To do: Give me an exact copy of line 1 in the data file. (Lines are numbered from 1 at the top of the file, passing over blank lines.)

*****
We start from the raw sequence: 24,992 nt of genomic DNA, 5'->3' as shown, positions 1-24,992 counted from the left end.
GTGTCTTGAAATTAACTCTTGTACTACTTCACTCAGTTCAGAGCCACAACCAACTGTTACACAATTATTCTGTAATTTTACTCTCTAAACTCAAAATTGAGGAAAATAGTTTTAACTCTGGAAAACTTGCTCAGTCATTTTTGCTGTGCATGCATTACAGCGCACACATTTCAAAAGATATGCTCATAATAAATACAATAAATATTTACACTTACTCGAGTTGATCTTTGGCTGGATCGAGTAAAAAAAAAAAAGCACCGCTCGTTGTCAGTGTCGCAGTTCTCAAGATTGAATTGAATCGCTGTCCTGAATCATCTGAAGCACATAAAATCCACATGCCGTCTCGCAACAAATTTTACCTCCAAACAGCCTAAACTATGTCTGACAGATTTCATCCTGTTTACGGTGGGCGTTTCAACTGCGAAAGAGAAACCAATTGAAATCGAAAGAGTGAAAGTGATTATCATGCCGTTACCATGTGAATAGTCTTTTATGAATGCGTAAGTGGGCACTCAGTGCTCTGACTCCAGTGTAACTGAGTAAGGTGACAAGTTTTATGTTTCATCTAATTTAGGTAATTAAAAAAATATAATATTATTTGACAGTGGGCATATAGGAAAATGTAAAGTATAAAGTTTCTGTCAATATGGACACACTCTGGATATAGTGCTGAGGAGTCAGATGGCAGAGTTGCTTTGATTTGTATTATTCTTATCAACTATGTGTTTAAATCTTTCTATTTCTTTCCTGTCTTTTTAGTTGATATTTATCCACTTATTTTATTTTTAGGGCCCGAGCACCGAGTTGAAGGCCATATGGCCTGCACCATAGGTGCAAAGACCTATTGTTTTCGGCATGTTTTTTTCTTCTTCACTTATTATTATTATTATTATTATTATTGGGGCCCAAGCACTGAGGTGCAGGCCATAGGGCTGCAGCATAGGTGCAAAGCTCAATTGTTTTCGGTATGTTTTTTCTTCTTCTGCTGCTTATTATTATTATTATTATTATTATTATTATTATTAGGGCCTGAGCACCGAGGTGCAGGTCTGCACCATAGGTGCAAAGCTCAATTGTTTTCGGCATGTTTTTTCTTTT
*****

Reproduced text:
We start from the raw sequence: 24,992 nt of genomic DNA, 5'->3' as shown, positions 1-24,992 counted from the left end.